The accuracy of different bioelectrical impedance analysis (BIA) devices for assessing body composition in children with obesity is unclear. We determined the relative accuracy of two BIA devices compared to dual x-ray absorptiometry (DXA) in obese and severely obese children.
We measured body composition in a cross-sectional study of 78 obese children by a handheld single frequency tetrapolar BIA device (Omron), a stationary multifrequency octopolar BIA device (InBody 370) and DXA. Inter-method agreement was assessed by intraclass correlations, paired t-tests, and Bland-Altman analyses.
Participants (37% female, age 14.8 ± 2.7 years) had mean (±SD) BMI of 36.7 ± 7.5 kg/m2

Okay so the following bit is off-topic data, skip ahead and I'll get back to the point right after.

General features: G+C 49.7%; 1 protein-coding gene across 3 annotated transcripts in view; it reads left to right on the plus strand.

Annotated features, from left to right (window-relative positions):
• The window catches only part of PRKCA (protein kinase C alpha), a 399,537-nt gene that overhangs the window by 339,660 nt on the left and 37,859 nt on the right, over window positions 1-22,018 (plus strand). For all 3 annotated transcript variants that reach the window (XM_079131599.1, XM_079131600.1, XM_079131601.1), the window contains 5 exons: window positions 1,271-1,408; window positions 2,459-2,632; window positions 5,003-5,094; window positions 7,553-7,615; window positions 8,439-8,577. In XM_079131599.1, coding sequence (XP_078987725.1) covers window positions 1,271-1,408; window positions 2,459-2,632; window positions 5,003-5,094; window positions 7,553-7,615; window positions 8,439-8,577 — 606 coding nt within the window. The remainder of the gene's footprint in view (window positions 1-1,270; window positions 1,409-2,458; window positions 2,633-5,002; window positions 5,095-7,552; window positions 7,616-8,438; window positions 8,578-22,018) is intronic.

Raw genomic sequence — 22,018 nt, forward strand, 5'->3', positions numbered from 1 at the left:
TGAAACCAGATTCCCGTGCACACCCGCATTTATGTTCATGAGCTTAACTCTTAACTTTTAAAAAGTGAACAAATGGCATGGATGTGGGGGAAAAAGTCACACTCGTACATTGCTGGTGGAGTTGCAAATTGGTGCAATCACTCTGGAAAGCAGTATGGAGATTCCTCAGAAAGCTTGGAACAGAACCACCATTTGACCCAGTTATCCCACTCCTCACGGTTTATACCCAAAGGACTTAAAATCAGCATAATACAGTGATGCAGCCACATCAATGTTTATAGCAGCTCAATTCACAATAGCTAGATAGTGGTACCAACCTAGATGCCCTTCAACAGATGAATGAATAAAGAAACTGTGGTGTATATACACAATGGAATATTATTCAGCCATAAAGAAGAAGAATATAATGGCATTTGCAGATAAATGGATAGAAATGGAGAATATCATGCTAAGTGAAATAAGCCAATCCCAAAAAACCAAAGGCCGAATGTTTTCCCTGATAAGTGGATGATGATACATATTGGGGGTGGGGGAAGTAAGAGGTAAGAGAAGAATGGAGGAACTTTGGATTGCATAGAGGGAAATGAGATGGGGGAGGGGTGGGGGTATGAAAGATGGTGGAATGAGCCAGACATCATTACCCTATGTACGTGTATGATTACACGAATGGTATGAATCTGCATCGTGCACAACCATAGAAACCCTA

, body fat percentage
of 46.4 ± 5.2% and appendicular lean mass
of 22.5 ± 6.0 kg by DXA. Intraclass correlations with DXA for body fat percentage
were 0.39 and 0.87 for single frequency tetrapolar and multifrequency octopolar BIA devices, respectively. The single frequency tetrapolar BIA underestimated body fat percentage
by 5.5 ± 2.9% (p < 0.0001). Differences between the multifrequency octopolar BIA and DXA for body fat percentage
(-1.1 ± 2.8%) and appendicular lean mass
(-0.3 ± 1.4 kg) were small, and 95% limits of agreement were approximately ± 5%.
BIA machines vary in relative accuracy in measuring body composition in children who are obese and severely obese. The multifrequency octopolar BIA device accurately estimated body fat percentage
and appendicular lean mass
relative to DXA and has the advantage of point of care performance.